I’m more interested these days in the potential of intent. I like the underdog, salty, working class Midwestern ethics that resonate here, and the commercial potential is huge but I don’t think in any conventional, big box sort of way.
But back to potential… I’m interested in our community using their skills to help those less fortunate- me, I’d love to offer cooking classes through the Corner Health Center for example, to co-ordinate efforts with Growing Hope & Corner Health to teach folks how to buy, and then utilize their market purchases- make it accessible & easy to see results.
I’d love to eventually be a springboard for folks who come work with me to be inspired to go on in their own business, regardless of whether it’s related to food. I’d love putting more people to work in general, from picking up litter and managing compost to working on facades and planters and the general look & feel of downtown & Depot Town.
Ultimately, things aren’t that different from my first impression. I’m less defensive to the outside world about why I’m here. There’s a lot of hard work ahead to stay in business and help the community. It’s definitely a place where anyone can feel needed by their individual contributions- I think there’s the most amazing potential in that regard even if the financial rewards aren’t immediately apparent.
MARK: I think for a long time it was thought that Ypsi’s salvation would come in the form of an Old Navy or Starbucks. Now, thankfully, I get the sense that people in town are starting to see the problems inherent with that kind of scenario. If we’re going to be a city that grows and prospers, we need to nurture our own entrepreneurs and grow our own companies. We don’t want to be in a situation where people on the coasts are deciding our fate, as we saw recently happen in Ann Arbor, when Pfizer decided to close their Global R&D facility.
I took some shit from someone recently for trying to keep VG Kids here. This reader of my site was arguing that, as VG doesn’t employ a bunch of people, and pay incredibly high wages, we’d be better served to expend our effort elsewhere. There seems to be this thought that we can lure high-tech companies here, if we were to just focus. And I think that’s misguided. I don’t think we can afford to lose a single entrepreneur who understands marketing, the importance of consistent quality and customer service. I don’t care if they’re in food service or automotive repair. We need to foster that kind of culture across the board. And, I think the high-tech companies will follow, as will the young families and everyone else.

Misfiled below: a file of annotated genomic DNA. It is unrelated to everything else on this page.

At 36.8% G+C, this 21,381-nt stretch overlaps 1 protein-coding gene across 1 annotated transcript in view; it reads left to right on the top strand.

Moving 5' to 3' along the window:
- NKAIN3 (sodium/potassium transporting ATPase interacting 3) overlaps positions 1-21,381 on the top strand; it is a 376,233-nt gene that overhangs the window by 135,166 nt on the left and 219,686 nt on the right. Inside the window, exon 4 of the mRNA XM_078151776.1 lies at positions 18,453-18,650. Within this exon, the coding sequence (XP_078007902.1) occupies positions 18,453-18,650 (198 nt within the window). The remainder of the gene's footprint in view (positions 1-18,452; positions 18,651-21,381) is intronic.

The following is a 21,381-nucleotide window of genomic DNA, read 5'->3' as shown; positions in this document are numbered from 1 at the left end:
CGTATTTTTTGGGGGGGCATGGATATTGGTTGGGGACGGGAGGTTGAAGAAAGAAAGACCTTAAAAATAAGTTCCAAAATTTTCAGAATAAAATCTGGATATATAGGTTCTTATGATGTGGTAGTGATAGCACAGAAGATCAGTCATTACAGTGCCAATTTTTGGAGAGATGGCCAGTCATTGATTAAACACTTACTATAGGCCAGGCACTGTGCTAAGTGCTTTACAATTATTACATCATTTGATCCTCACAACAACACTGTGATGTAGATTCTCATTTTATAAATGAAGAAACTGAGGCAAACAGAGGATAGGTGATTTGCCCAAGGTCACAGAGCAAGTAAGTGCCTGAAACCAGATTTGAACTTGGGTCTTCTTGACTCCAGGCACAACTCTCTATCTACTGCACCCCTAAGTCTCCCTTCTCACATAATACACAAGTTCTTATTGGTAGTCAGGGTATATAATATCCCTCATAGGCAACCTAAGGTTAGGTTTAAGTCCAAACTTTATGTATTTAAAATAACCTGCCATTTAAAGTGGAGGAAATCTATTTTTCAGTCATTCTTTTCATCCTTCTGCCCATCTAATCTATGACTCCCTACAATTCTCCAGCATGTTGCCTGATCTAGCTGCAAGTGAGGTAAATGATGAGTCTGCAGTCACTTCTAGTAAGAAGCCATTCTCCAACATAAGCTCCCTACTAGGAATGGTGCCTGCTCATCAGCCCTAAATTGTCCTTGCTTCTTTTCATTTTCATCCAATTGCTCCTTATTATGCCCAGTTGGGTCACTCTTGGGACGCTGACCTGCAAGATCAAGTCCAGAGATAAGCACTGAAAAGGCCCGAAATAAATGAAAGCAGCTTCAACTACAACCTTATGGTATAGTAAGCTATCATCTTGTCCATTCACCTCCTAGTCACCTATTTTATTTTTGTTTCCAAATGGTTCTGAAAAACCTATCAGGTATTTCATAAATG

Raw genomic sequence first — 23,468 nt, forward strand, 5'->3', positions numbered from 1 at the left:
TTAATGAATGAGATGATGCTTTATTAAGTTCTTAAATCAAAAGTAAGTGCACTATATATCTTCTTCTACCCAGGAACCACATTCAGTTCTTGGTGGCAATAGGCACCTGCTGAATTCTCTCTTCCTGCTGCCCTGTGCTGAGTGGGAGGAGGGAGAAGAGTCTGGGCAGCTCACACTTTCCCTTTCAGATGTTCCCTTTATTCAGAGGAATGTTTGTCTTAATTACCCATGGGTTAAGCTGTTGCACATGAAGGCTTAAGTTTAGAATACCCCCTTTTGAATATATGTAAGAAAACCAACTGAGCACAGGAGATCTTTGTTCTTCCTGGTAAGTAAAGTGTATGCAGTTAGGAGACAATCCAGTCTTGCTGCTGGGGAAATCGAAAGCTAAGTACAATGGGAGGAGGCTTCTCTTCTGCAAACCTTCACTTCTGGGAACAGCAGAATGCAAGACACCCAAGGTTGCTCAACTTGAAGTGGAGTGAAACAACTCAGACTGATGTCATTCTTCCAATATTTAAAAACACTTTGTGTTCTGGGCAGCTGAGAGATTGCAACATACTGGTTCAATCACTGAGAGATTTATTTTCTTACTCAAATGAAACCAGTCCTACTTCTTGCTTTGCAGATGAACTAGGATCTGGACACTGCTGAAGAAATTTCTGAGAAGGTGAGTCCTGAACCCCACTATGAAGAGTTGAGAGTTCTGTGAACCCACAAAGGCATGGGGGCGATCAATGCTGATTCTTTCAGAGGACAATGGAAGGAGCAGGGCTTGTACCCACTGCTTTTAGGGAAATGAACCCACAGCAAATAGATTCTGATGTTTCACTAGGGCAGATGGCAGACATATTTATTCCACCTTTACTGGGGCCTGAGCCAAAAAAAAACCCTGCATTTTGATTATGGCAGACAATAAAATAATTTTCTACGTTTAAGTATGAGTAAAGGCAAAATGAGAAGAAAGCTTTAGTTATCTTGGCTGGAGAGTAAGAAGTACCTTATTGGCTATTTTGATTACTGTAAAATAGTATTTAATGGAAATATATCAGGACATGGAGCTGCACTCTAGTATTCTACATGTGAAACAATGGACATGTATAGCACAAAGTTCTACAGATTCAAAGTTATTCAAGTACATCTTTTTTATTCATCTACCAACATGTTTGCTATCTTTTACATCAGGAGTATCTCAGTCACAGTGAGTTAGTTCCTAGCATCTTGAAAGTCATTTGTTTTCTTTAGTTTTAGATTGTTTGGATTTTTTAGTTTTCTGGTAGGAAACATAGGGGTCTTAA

To change subjects somewhat, I know a guy who owns a successful high-tech R&D company in Ann Arbor. He’s in a soulless office park now, and he’d love to be in Ypsi, for a whole host of reasons – not the least of which is his belief that Ann Arbor is changing for the worse, becoming less authentic, etc. At any rate, I suggested that he look at a building here in Ypsi, and early one Sunday morning, he came out to look at it. As luck would have it, though, in the short time that he was here, he was witness to a bloody fist fight on Michigan Avenue. I assured him that it was an isolated event, but he said that he wouldn’t feel comfortable moving his 20-some people into a place where they didn’t feel safe. And, he chose to stay in his bleak industrial park.
I’m curious, now that you’ve been a block off of Michigan Avenue, in the heart of downtown, for a year, how you might respond to someone like that… Any thoughts?
BEE: Well, I’m with you on the VG Kids energy. That kind of energy and flexibility is invaluable in any community.
I’ve always felt that those who talk the loudest are generally the most wrong, but so much seems to boil down to pride- which isn’t always a bad thing, if everyone gets involved in the discussion anyway.
As for the fistfight scene- I immediately thought of when I was first getting ready to hire and one young woman’s parents were VERY concerned for her safety. Now the parents are looking for houses here. Just like before I opened and was posting in the perceptions of crime thread way back when, I don’t think Ypsi is any more or less dangerous than anywhere else. I think the more sheltered one’s lifestyle is, the less likely someone is going to be willing to set up shop here when crimes are so much better masked in surrounding communities. Regardless, it’s real. For a response to someone seeing a fist fight, same story. I mean, it’s real. It’s not always pretty, but it’s real and like you said, not the norm.